Ivan

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What about Resin 3D printing? this is relatively new to the home / hobbyist market liquid resin is cured by light fully cured parts can be more integrated more accurate and less brittle than PLA filament
My brother-in-law has one that's relatively cheap, a couple of hunnert quid, but it produces well finished test items for his engineering projects
 

PigSquealer

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Not an issue

But only if you can think in imperial and metric
I work in both units daily. Have for years. Saxophone repair uses both. key cups / pads in MM. Hinge rod in inches. Key heights MM. Cork in inches and neck fit in MM.
.012 is 0,30
My brother-in-law has one that's relatively cheap, a couple of hunnert quid, but it produces well finished test items for his engineering projects
Same here. I bought one to make some replacement parts. One gear was $30 more than a 3-D printer.
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PigSquealer

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What model of printer?
What material used for the replacement gear?
I take it the parts were from lathe gear box?
Creality Ender pro 2. It’s two years old now. Other models have superseded it. Low buck model with high quality printing.
Yes it’s a lathe gearbox gear for a 1948 Logan model 820. 10”x 30”
I made the gears with ABS. Light duty use and has survived so far a little more than a year. If I need to make it again I may go with nylon. It’s the temperature settings that hinder use with this machine. It’s been a while but if I remember correctly nylon prints north of 300° F. The setting is about maximum temperature for this printer. On some of the blogs ABS was also more durable. It also prints at 240° to 260°f well.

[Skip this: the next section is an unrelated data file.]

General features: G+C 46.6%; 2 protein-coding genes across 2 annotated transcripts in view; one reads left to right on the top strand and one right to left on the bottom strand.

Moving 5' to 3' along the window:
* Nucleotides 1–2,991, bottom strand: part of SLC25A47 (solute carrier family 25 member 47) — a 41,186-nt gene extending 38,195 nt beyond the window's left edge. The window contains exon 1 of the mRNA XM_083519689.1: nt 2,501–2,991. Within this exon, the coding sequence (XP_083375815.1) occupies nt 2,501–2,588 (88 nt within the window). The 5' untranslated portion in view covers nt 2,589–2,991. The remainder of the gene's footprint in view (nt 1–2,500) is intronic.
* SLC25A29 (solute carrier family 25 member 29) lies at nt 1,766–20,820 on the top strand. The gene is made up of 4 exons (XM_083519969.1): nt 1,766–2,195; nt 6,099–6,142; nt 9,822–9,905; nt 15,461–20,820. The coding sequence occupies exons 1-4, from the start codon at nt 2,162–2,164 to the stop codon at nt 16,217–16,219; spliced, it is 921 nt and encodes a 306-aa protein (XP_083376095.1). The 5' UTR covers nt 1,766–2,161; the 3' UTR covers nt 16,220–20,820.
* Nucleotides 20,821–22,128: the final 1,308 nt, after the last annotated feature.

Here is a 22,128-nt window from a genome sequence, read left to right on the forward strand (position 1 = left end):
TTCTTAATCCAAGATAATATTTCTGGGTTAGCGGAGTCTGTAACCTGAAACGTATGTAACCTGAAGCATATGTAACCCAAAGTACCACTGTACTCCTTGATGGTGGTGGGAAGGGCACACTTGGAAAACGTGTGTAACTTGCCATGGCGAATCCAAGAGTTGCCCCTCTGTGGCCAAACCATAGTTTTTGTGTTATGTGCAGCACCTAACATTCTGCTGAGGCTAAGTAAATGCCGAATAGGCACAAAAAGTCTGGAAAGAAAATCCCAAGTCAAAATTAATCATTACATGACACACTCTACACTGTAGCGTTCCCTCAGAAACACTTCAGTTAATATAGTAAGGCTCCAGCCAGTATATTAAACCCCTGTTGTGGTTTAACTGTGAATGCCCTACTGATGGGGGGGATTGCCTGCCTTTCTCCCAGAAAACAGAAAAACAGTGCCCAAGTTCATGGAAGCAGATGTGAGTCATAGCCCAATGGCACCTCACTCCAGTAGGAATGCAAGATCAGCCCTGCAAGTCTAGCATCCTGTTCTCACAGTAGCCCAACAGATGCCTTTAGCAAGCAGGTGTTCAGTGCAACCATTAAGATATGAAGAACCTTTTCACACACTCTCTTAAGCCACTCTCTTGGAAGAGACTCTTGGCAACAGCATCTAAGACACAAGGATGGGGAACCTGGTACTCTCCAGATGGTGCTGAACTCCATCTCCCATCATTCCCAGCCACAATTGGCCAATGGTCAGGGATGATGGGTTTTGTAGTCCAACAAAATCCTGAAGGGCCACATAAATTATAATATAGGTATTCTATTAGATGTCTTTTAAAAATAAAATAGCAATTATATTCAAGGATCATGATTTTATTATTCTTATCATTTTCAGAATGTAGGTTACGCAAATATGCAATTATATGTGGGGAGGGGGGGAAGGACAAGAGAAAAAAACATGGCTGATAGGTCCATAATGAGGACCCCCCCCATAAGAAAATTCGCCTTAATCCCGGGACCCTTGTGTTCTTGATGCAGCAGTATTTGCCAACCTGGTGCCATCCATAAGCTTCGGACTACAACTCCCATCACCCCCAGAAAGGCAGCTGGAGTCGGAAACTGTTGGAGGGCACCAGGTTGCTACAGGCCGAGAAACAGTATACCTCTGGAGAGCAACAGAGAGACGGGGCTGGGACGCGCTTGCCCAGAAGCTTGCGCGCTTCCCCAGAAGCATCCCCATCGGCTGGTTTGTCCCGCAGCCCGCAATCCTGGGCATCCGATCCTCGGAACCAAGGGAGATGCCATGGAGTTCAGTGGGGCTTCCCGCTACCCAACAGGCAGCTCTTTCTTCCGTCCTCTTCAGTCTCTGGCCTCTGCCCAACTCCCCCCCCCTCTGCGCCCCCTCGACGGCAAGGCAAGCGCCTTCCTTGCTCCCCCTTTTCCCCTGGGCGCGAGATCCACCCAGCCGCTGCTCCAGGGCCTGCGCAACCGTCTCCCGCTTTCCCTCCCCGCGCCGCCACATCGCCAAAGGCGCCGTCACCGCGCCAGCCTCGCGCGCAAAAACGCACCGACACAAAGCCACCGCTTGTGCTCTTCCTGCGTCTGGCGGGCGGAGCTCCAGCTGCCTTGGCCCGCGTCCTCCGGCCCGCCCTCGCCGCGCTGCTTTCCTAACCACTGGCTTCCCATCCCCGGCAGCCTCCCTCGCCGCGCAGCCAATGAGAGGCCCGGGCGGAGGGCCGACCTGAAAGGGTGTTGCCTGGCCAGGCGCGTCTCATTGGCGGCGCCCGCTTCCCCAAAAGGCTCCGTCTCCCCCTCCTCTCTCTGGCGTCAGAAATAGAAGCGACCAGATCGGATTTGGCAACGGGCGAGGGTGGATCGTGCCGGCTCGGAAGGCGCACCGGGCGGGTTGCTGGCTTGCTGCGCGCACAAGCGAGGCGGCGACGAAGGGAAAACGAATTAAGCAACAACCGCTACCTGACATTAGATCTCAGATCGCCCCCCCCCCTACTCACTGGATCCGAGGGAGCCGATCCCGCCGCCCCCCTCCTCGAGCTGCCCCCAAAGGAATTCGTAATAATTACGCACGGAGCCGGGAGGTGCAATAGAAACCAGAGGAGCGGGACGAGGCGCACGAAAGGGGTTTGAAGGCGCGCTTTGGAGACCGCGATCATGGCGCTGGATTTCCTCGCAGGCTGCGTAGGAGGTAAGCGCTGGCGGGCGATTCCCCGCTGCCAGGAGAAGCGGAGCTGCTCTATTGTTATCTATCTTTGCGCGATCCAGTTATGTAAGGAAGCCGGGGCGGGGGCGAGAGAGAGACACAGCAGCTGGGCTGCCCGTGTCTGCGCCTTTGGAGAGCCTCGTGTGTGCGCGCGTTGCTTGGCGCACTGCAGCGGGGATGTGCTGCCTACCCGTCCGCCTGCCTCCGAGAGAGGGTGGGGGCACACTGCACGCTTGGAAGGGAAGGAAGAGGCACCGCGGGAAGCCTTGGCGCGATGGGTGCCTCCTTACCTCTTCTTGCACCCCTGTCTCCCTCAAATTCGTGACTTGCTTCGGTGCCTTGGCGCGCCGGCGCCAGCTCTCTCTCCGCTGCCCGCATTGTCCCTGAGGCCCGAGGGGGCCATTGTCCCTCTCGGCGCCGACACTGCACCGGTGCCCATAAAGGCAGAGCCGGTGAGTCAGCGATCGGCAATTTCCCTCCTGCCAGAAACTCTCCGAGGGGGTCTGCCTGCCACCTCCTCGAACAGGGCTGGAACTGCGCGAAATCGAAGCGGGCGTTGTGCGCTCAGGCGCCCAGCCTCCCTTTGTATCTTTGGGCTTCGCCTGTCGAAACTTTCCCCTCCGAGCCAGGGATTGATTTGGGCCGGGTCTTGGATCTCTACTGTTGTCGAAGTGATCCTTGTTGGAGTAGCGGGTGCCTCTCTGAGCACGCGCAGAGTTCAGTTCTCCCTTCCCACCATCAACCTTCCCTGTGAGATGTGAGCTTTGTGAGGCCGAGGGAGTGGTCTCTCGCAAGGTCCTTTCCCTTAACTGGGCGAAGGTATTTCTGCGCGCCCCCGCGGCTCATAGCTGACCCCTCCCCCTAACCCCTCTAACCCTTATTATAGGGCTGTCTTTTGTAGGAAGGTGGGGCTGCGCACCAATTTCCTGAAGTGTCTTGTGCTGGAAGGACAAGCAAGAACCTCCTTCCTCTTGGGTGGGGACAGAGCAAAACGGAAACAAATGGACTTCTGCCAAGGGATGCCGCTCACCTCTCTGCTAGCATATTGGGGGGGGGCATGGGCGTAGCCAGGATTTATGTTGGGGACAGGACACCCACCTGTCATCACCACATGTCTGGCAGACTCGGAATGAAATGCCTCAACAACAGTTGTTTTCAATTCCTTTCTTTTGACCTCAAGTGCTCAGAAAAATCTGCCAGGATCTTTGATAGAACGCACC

I ended up making over $600 worth of gears on less than a $250 acquisition. Including the roll of materials.
 

PigSquealer

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@SaxBoss it takes some playing around to get the settings correct.
I made the inside hole solid. Machined the fit to the bushing.
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Machining the fit took a couple tries. No big deal as I used the ones that didn’t print exact for the test fit.
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Small changes in the settings from the right and left in this picture below. The one on the left is what I ended up using.
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Colin the Bear

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I could probably cut a one off bastard size quicker than I could learn to programme a CNC. ;)
 

PigSquealer

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It was a lot more complicated cutting gears with a dividing head.
Not really but I don’t have access to the hardware
I could probably cut a one off bastard size quicker than I could learn to programme a CNC. ;)
It’s not that difficult if you start with making a basic drawing. The CAD programs have plug-ins for gears.
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That’s the gear plug-in program first picture in post 33. Designed the gear at 100%. It’s really easy. Then the program allows to stack the gears. All final dimensions.
Gain / shrink or other values are done in the printer settings.